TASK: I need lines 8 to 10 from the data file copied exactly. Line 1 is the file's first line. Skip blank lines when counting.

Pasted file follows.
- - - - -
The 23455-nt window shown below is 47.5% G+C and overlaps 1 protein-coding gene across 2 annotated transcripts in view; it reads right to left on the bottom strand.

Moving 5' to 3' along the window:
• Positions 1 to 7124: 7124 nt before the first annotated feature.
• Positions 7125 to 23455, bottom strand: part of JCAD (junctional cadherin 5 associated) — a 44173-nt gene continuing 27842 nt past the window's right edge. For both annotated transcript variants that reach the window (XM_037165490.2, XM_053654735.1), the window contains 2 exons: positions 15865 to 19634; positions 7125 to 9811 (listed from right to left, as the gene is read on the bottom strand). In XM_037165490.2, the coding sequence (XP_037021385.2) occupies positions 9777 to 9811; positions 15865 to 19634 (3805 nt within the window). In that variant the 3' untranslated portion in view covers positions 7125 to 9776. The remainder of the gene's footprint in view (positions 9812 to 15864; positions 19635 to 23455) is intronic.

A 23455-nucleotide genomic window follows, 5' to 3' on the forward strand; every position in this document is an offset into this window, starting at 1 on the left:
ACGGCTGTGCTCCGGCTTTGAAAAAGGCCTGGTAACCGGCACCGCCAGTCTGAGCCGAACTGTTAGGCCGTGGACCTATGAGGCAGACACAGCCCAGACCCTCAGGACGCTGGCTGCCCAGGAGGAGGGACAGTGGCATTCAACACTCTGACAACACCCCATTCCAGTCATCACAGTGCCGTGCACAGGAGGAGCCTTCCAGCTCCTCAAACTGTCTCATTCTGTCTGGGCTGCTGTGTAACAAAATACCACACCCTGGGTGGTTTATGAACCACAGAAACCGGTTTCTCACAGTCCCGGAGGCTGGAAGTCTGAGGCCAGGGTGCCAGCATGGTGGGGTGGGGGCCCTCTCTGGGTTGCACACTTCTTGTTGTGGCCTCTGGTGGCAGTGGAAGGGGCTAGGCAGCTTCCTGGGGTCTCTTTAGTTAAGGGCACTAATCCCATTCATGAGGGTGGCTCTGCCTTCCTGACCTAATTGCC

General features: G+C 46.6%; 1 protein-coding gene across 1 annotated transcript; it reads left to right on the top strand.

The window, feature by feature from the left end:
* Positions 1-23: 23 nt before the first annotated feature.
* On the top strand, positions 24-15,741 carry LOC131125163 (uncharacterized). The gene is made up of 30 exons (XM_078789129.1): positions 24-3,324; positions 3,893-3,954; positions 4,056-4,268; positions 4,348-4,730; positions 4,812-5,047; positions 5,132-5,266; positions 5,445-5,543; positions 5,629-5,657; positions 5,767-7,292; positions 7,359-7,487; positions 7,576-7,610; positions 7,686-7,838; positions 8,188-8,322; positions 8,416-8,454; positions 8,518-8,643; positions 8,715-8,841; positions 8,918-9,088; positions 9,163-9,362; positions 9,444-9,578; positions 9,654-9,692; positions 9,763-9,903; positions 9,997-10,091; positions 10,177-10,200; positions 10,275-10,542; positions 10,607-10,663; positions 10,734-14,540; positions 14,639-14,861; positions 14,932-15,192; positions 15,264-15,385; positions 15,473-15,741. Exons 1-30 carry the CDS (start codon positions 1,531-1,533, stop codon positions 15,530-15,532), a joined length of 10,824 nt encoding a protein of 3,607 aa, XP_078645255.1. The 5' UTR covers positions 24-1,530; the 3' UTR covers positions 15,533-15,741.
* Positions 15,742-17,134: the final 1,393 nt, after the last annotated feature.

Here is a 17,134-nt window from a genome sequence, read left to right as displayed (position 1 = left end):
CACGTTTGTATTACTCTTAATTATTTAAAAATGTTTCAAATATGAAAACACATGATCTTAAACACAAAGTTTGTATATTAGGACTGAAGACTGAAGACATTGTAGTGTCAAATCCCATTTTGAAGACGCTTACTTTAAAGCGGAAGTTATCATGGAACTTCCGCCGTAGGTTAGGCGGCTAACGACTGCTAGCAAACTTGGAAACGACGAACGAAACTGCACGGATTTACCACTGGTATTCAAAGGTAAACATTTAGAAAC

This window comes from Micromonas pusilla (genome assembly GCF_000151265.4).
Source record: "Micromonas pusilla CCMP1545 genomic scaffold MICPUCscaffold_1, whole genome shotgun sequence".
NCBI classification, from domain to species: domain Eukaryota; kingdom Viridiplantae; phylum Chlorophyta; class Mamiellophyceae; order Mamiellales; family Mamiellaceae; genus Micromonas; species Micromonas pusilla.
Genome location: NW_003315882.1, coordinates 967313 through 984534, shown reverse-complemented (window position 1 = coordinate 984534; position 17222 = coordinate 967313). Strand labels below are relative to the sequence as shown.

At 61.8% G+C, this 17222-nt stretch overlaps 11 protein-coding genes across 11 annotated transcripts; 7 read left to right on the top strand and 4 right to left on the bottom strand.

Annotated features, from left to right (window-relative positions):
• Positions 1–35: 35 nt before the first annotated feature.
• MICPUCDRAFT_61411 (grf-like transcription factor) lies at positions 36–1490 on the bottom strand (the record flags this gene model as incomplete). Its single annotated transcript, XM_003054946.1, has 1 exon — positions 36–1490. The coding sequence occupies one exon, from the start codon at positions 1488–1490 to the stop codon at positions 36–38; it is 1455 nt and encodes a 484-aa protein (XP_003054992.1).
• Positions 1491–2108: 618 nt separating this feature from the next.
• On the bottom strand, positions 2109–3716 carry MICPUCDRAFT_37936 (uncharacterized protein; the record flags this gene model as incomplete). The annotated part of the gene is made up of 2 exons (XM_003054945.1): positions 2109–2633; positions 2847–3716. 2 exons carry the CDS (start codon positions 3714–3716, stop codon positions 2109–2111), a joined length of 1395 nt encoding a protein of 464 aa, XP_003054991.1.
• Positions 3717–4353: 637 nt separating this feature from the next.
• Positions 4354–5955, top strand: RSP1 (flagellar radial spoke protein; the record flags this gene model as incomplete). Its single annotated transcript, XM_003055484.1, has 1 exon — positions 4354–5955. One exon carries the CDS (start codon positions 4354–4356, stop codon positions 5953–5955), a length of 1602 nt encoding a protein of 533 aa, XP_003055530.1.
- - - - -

The window, feature by feature from the left end:
* Positions 1-23: 23 nt before the first annotated feature.
* On the top strand, positions 24-15,741 carry LOC131125163 (uncharacterized). The gene is made up of 30 exons (XM_078789129.1): positions 24-3,324; positions 3,893-3,954; positions 4,056-4,268; positions 4,348-4,730; positions 4,812-5,047; positions 5,132-5,266; positions 5,445-5,543; positions 5,629-5,657; positions 5,767-7,292; positions 7,359-7,487; positions 7,576-7,610; positions 7,686-7,838; positions 8,188-8,322; positions 8,416-8,454; positions 8,518-8,643; positions 8,715-8,841; positions 8,918-9,088; positions 9,163-9,362; positions 9,444-9,578; positions 9,654-9,692; positions 9,763-9,903; positions 9,997-10,091; positions 10,177-10,200; positions 10,275-10,542; positions 10,607-10,663; positions 10,734-14,540; positions 14,639-14,861; positions 14,932-15,192; positions 15,264-15,385; positions 15,473-15,741. Exons 1-30 carry the CDS (start codon positions 1,531-1,533, stop codon positions 15,530-15,532), a joined length of 10,824 nt encoding a protein of 3,607 aa, XP_078645255.1. The 5' UTR covers positions 24-1,530; the 3' UTR covers positions 15,533-15,741.